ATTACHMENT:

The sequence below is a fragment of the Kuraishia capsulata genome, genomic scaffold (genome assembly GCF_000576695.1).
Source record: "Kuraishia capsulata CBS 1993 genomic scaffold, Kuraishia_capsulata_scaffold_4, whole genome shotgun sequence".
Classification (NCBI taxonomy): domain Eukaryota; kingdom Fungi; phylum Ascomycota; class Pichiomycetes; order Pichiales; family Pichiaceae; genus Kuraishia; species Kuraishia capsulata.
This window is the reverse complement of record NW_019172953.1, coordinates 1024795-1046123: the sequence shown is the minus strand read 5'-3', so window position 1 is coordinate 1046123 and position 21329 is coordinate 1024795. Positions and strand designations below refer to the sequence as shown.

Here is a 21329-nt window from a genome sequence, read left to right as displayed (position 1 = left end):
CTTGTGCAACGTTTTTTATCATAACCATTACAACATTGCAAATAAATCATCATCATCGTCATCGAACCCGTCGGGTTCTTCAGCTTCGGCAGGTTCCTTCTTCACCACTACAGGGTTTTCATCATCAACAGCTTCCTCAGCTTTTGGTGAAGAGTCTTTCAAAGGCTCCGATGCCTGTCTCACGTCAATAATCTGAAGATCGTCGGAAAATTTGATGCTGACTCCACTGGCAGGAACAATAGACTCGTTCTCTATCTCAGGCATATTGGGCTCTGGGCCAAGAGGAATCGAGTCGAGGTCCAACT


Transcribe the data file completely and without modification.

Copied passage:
The sequence below is a fragment of the Kuraishia capsulata genome, genomic scaffold (genome assembly GCF_000576695.1).
Source record: "Kuraishia capsulata CBS 1993 genomic scaffold, Kuraishia_capsulata_scaffold_4, whole genome shotgun sequence".
Classification (NCBI taxonomy): domain Eukaryota; kingdom Fungi; phylum Ascomycota; class Pichiomycetes; order Pichiales; family Pichiaceae; genus Kuraishia; species Kuraishia capsulata.
This window is the reverse complement of record NW_019172953.1, coordinates 1024795-1046123: the sequence shown is the minus strand read 5'-3', so window position 1 is coordinate 1046123 and position 21329 is coordinate 1024795. Positions and strand designations below refer to the sequence as shown.

Here is a 21329-nt window from a genome sequence, read left to right as displayed (position 1 = left end):
CTTGTGCAACGTTTTTTATCATAACCATTACAACATTGCAAATAAATCATCATCATCGTCATCGAACCCGTCGGGTTCTTCAGCTTCGGCAGGTTCCTTCTTCACCACTACAGGGTTTTCATCATCAACAGCTTCCTCAGCTTTTGGTGAAGAGTCTTTCAAAGGCTCCGATGCCTGTCTCACGTCAATAATCTGAAGATCGTCGGAAAATTTGATGCTGACTCCACTGGCAGGAACAATAGACTCGTTCTCTATCTCAGGCATATTGGGCTCTGGGCCAAGAGGAATCGAGTCGAGGTCCAACT